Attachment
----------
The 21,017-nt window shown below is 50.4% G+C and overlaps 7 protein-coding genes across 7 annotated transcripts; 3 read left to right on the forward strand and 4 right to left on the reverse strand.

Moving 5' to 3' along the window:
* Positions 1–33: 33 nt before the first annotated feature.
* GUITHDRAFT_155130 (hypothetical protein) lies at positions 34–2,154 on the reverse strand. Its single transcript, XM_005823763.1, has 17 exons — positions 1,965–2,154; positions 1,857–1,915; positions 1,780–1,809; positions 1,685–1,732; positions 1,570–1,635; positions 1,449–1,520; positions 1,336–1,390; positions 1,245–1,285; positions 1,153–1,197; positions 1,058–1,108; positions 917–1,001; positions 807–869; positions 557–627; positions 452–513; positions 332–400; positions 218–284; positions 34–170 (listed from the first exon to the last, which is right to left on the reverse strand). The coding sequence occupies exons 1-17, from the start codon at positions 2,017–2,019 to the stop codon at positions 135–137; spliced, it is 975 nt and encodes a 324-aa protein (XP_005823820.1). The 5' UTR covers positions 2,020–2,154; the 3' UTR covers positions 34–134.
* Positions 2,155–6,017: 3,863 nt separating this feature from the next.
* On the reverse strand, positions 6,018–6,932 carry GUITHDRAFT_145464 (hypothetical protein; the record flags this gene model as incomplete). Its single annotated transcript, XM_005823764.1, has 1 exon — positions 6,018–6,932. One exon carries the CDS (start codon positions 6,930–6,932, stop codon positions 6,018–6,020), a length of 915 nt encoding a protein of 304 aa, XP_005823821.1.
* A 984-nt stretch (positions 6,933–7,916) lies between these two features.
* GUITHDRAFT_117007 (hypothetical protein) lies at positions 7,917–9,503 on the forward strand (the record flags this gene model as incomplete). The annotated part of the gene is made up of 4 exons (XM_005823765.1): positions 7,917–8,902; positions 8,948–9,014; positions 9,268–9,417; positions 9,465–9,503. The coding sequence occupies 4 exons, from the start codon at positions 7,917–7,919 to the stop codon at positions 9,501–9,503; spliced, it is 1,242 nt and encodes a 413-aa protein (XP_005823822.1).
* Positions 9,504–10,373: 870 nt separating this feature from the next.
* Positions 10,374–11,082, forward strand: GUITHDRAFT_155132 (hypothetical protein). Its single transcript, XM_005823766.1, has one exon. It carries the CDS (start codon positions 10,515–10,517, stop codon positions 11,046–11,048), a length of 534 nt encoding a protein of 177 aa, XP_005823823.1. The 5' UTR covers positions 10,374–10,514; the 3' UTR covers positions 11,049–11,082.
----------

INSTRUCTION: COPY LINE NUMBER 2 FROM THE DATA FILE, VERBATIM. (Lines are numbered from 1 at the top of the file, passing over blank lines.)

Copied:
Moving 5' to 3' along the window: